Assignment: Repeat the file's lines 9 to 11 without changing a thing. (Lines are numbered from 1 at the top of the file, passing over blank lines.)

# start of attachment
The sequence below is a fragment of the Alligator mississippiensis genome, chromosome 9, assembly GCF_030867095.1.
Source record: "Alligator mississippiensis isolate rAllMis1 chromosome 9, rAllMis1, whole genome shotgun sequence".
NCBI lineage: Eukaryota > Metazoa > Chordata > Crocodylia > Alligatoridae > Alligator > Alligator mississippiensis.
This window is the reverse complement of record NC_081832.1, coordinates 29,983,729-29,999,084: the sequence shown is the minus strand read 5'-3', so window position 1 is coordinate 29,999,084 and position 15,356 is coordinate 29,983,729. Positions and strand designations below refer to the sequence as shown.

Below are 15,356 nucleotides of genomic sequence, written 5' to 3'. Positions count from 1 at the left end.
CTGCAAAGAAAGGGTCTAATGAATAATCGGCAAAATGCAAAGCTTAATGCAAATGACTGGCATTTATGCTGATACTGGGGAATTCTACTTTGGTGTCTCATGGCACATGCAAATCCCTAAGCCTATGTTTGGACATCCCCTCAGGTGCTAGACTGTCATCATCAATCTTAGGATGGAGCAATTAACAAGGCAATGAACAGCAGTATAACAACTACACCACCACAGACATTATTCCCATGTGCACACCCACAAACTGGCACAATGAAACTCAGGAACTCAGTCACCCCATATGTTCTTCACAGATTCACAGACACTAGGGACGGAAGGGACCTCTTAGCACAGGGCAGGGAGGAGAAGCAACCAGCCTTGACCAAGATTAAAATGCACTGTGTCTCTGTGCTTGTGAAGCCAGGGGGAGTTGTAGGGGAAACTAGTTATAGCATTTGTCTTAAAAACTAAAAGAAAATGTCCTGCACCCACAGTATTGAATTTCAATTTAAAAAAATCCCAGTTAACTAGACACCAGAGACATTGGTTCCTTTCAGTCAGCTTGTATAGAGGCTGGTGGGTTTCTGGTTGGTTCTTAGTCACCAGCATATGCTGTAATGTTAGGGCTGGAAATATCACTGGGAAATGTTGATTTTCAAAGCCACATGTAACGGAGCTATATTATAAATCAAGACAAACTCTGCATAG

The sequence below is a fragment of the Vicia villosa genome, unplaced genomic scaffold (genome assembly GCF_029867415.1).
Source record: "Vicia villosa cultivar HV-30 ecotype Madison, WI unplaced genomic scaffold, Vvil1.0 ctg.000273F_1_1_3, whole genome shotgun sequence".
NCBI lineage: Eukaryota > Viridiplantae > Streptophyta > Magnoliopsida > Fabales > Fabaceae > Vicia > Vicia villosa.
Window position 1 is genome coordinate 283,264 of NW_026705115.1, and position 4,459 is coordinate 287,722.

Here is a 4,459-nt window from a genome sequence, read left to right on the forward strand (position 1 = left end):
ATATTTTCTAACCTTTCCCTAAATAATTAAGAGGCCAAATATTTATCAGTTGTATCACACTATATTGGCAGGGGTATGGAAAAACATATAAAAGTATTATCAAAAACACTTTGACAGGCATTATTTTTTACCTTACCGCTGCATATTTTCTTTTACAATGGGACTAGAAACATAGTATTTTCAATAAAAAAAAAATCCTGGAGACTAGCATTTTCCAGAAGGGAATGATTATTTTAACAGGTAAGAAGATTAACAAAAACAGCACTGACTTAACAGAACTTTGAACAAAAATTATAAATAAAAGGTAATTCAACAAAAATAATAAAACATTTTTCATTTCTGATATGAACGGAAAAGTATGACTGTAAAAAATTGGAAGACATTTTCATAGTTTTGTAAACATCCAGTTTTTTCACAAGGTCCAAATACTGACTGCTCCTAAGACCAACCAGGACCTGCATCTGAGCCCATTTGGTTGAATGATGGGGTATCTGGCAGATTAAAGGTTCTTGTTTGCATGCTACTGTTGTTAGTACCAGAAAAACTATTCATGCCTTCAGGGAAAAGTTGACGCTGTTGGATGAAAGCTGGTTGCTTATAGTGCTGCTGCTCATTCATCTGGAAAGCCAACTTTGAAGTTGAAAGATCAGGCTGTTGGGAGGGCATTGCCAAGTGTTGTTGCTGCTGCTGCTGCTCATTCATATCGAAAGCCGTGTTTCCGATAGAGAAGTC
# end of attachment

NCBI lineage: Eukaryota > Viridiplantae > Streptophyta > Magnoliopsida > Fabales > Fabaceae > Vicia > Vicia villosa.
Window position 1 is genome coordinate 283,264 of NW_026705115.1, and position 4,459 is coordinate 287,722.

Here is a 4,459-nt window from a genome sequence, read left to right on the forward strand (position 1 = left end):